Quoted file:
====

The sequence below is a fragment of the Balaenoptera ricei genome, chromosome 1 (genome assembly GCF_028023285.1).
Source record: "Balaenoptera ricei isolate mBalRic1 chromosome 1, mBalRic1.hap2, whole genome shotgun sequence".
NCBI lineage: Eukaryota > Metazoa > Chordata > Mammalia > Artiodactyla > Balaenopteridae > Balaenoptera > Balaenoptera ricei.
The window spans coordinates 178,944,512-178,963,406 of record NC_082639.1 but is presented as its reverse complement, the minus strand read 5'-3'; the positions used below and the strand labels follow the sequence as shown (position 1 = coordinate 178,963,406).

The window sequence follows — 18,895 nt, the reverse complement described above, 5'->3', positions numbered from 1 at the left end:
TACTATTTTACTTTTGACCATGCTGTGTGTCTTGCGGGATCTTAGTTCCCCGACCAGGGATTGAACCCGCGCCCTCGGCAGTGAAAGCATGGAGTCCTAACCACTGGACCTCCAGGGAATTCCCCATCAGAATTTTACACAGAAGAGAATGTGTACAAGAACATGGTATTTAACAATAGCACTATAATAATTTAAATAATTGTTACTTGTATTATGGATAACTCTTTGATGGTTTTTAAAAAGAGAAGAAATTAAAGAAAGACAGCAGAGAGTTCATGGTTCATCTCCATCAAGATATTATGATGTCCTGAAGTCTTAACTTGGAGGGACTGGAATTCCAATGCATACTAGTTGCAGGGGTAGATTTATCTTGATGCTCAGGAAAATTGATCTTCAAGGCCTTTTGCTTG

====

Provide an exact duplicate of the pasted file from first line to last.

The sequence below is a fragment of the Balaenoptera ricei genome, chromosome 1 (genome assembly GCF_028023285.1).
Source record: "Balaenoptera ricei isolate mBalRic1 chromosome 1, mBalRic1.hap2, whole genome shotgun sequence".
NCBI lineage: Eukaryota > Metazoa > Chordata > Mammalia > Artiodactyla > Balaenopteridae > Balaenoptera > Balaenoptera ricei.
The window spans coordinates 178,944,512-178,963,406 of record NC_082639.1 but is presented as its reverse complement, the minus strand read 5'-3'; the positions used below and the strand labels follow the sequence as shown (position 1 = coordinate 178,963,406).

The window sequence follows — 18,895 nt, the reverse complement described above, 5'->3', positions numbered from 1 at the left end:
TACTATTTTACTTTTGACCATGCTGTGTGTCTTGCGGGATCTTAGTTCCCCGACCAGGGATTGAACCCGCGCCCTCGGCAGTGAAAGCATGGAGTCCTAACCACTGGACCTCCAGGGAATTCCCCATCAGAATTTTACACAGAAGAGAATGTGTACAAGAACATGGTATTTAACAATAGCACTATAATAATTTAAATAATTGTTACTTGTATTATGGATAACTCTTTGATGGTTTTTAAAAAGAGAAGAAATTAAAGAAAGACAGCAGAGAGTTCATGGTTCATCTCCATCAAGATATTATGATGTCCTGAAGTCTTAACTTGGAGGGACTGGAATTCCAATGCATACTAGTTGCAGGGGTAGATTTATCTTGATGCTCAGGAAAATTGATCTTCAAGGCCTTTTGCTTG